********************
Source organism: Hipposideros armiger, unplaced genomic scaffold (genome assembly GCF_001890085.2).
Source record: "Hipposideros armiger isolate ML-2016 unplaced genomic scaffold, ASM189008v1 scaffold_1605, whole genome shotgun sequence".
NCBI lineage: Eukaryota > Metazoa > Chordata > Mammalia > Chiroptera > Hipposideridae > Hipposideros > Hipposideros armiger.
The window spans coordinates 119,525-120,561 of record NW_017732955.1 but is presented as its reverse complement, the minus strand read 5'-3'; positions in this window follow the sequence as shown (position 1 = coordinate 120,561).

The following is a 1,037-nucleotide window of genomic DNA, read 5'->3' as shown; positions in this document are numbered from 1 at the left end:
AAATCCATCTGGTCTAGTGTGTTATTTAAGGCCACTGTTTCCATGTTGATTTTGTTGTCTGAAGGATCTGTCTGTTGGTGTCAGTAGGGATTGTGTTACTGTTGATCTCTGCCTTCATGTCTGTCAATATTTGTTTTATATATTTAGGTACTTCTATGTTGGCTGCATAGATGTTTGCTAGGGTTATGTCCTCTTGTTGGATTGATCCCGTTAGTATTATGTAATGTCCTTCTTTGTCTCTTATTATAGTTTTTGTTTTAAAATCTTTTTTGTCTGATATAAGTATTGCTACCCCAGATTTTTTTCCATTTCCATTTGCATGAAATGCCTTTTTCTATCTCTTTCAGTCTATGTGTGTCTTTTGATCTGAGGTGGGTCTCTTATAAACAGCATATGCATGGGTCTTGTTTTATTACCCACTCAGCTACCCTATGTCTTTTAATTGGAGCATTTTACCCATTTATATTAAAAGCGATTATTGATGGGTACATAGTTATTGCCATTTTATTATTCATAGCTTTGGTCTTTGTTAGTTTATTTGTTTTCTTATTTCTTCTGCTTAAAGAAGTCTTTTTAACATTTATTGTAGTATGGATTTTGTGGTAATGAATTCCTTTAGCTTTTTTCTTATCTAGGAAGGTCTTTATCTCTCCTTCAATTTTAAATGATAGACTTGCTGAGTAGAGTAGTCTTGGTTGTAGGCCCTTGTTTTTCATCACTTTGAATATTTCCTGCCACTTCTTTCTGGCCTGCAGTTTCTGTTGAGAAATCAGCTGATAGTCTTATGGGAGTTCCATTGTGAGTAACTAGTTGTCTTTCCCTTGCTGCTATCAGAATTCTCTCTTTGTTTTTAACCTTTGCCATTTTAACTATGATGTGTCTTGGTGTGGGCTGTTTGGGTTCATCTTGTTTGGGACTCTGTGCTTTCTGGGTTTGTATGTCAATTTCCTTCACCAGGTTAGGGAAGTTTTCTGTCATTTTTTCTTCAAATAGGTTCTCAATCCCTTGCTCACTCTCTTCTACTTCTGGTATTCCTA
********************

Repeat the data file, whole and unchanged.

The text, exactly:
Source organism: Hipposideros armiger, unplaced genomic scaffold (genome assembly GCF_001890085.2).
Source record: "Hipposideros armiger isolate ML-2016 unplaced genomic scaffold, ASM189008v1 scaffold_1605, whole genome shotgun sequence".
NCBI lineage: Eukaryota > Metazoa > Chordata > Mammalia > Chiroptera > Hipposideridae > Hipposideros > Hipposideros armiger.
The window spans coordinates 119,525-120,561 of record NW_017732955.1 but is presented as its reverse complement, the minus strand read 5'-3'; positions in this window follow the sequence as shown (position 1 = coordinate 120,561).

The following is a 1,037-nucleotide window of genomic DNA, read 5'->3' as shown; positions in this document are numbered from 1 at the left end:
AAATCCATCTGGTCTAGTGTGTTATTTAAGGCCACTGTTTCCATGTTGATTTTGTTGTCTGAAGGATCTGTCTGTTGGTGTCAGTAGGGATTGTGTTACTGTTGATCTCTGCCTTCATGTCTGTCAATATTTGTTTTATATATTTAGGTACTTCTATGTTGGCTGCATAGATGTTTGCTAGGGTTATGTCCTCTTGTTGGATTGATCCCGTTAGTATTATGTAATGTCCTTCTTTGTCTCTTATTATAGTTTTTGTTTTAAAATCTTTTTTGTCTGATATAAGTATTGCTACCCCAGATTTTTTTCCATTTCCATTTGCATGAAATGCCTTTTTCTATCTCTTTCAGTCTATGTGTGTCTTTTGATCTGAGGTGGGTCTCTTATAAACAGCATATGCATGGGTCTTGTTTTATTACCCACTCAGCTACCCTATGTCTTTTAATTGGAGCATTTTACCCATTTATATTAAAAGCGATTATTGATGGGTACATAGTTATTGCCATTTTATTATTCATAGCTTTGGTCTTTGTTAGTTTATTTGTTTTCTTATTTCTTCTGCTTAAAGAAGTCTTTTTAACATTTATTGTAGTATGGATTTTGTGGTAATGAATTCCTTTAGCTTTTTTCTTATCTAGGAAGGTCTTTATCTCTCCTTCAATTTTAAATGATAGACTTGCTGAGTAGAGTAGTCTTGGTTGTAGGCCCTTGTTTTTCATCACTTTGAATATTTCCTGCCACTTCTTTCTGGCCTGCAGTTTCTGTTGAGAAATCAGCTGATAGTCTTATGGGAGTTCCATTGTGAGTAACTAGTTGTCTTTCCCTTGCTGCTATCAGAATTCTCTCTTTGTTTTTAACCTTTGCCATTTTAACTATGATGTGTCTTGGTGTGGGCTGTTTGGGTTCATCTTGTTTGGGACTCTGTGCTTTCTGGGTTTGTATGTCAATTTCCTTCACCAGGTTAGGGAAGTTTTCTGTCATTTTTTCTTCAAATAGGTTCTCAATCCCTTGCTCACTCTCTTCTACTTCTGGTATTCCTA